Published February 19, 2009
So is this possible? Ameet Kallarackal, Joey Paris and Tom Ristau of Queen of Angels School think so. These seventh-graders came up with the idea and plan and won first place at the Georgia Regional Future City competition held Saturday, Jan. 24.
Forty-two teams from 20 middle schools in the greater Georgia area competed for top honors at Southern Polytechnic State University in Marietta.
Queen of Angels School sent four teams to the competition. Each team in attendance won a specialty award including “Bayside Plateau,” which won the people’s choice, “Collaboration City,” which won best residential zone, and “Maximus Urbis,” which won both best Sim city simulation and best transportation system. In addition to their first place honor, Jatville won the transit for all award.
The first-place team was mentored by Biji Kallarackal, an engineer, and Peggy DeGance, a teacher at Queen of Angels. They were to travel to Washington, D.C. to represent Georgia in the national competition during National Engineers Week, Feb. 14-19.
This is the seventh year Queen of Angels has participated in the Future City program. The school has sent teams that have won the regional competition five times.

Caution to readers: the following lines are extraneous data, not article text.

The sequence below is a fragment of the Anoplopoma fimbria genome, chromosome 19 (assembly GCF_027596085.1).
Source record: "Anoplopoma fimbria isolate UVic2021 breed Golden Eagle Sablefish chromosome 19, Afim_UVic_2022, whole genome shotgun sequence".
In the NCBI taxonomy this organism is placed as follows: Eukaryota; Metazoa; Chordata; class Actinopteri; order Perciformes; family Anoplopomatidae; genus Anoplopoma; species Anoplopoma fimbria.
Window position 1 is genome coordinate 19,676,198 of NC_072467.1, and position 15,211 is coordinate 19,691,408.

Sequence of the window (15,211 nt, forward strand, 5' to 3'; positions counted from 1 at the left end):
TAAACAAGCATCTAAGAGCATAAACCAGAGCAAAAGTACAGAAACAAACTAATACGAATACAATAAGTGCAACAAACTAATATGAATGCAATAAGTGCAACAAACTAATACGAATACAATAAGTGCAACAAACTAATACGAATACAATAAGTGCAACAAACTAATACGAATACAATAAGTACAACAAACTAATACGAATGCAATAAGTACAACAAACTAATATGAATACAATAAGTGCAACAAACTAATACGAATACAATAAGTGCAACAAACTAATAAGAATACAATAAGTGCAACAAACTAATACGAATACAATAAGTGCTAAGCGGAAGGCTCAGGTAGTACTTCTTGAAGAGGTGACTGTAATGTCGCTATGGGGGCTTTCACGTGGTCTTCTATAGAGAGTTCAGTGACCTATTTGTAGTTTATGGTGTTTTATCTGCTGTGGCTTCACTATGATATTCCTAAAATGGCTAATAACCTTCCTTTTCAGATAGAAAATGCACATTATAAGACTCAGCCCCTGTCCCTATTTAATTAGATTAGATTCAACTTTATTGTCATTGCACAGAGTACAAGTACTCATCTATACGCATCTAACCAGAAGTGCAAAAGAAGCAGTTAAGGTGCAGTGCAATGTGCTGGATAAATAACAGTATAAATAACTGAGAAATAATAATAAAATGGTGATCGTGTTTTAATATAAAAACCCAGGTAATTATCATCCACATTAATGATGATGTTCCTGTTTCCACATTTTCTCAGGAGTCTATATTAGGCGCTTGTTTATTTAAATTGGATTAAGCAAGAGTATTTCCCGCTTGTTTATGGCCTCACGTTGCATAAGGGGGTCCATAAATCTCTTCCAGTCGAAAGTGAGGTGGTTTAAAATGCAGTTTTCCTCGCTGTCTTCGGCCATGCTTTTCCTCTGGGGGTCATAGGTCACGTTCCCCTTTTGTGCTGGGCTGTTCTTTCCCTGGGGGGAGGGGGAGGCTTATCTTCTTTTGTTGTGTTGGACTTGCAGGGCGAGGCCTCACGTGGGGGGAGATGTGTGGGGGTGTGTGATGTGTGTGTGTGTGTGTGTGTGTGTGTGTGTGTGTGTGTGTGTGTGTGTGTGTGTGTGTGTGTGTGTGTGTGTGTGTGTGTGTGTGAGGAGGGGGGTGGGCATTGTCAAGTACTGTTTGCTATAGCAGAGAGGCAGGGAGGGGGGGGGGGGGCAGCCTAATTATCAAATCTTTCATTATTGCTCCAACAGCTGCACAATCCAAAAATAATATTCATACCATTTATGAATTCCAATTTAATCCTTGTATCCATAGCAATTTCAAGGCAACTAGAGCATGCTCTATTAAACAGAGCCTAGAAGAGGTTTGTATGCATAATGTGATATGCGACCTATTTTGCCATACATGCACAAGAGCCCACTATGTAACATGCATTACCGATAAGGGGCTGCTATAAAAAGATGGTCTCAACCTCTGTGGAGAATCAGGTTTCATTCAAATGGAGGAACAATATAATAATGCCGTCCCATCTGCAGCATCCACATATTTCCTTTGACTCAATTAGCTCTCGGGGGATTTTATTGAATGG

As part of the competition, students were required to create a computer simulation and a physical model to scale, write an essay and give an oral presentation to the panel of judges. The mission of the National Engineers Week Future City competition is to provide a fun and exciting educational engineering program for seventh- and eighth-grade students that combines a stimulating engineering challenge with hands-on application. The students must harness mathematics, science, technology, engineering and architecture in the process of designing their project.
“This program is a teacher’s dream for hands-on learning experience,” explained DeGance.
This was the first year the Jatville team participated in the program. The city was named for the first initials of the boys’ names and the French word for city.
Ristau said of the experience, “It was fun to see all the different ideas that each team came up with even though everyone started at the same place. I can’t wait to travel to Washington D.C. and see what all the other states’ teams came up with.”
As the boys’ mentor, Kallarackal found the experience worthwhile. She said, “It was a very rewarding experience to see the children work as a team, understanding the importance of working out problems together and learning different engineering skills as they dreamed and executed ideas about a city in the future.”